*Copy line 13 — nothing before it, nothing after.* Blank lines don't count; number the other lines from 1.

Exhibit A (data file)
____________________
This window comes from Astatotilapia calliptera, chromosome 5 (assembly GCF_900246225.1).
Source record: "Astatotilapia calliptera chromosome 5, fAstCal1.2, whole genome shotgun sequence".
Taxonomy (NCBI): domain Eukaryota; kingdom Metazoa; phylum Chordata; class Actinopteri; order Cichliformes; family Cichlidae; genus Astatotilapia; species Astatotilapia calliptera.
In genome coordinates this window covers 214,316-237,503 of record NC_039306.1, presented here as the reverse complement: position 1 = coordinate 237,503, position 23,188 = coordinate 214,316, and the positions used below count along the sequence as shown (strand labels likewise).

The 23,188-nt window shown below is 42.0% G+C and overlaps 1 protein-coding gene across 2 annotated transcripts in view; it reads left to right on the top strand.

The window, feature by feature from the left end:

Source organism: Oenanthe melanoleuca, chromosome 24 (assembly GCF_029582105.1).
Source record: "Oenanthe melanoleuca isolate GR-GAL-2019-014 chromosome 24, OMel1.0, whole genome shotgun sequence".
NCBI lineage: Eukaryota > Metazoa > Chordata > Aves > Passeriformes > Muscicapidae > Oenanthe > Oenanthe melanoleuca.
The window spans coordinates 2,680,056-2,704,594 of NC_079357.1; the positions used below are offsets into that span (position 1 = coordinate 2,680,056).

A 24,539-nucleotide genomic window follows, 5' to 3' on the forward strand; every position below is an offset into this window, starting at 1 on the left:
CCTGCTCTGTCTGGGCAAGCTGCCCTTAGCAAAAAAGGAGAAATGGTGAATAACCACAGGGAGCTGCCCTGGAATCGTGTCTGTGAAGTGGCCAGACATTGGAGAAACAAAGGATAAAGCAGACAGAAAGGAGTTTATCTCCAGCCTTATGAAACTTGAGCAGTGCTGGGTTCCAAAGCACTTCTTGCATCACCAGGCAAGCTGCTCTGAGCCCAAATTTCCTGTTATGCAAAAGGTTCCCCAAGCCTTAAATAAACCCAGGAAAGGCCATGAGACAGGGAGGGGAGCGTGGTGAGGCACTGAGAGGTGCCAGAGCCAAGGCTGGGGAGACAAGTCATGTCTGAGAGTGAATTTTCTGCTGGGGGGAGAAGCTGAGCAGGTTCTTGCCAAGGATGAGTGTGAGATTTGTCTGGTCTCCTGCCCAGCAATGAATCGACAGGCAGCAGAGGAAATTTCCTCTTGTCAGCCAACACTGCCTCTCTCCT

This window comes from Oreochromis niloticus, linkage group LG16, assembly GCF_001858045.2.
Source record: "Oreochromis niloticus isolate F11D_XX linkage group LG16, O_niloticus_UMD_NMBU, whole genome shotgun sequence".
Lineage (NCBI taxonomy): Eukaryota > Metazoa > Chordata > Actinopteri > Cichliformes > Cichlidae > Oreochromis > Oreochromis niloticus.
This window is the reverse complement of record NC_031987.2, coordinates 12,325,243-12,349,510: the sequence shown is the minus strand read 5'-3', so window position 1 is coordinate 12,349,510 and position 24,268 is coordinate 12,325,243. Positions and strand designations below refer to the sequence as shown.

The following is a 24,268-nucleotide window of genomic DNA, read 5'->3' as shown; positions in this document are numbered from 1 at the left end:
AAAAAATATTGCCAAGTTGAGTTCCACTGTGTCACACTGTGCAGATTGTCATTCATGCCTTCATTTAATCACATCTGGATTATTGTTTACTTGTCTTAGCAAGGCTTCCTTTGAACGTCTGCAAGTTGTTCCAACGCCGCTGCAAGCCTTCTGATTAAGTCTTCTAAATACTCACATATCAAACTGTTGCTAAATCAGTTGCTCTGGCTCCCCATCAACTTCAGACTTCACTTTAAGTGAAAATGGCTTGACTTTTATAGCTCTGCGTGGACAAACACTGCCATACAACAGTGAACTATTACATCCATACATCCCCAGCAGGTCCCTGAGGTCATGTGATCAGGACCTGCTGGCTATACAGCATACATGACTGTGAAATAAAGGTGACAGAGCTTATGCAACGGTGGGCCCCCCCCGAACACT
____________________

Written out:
This window comes from Oreochromis niloticus, linkage group LG16, assembly GCF_001858045.2.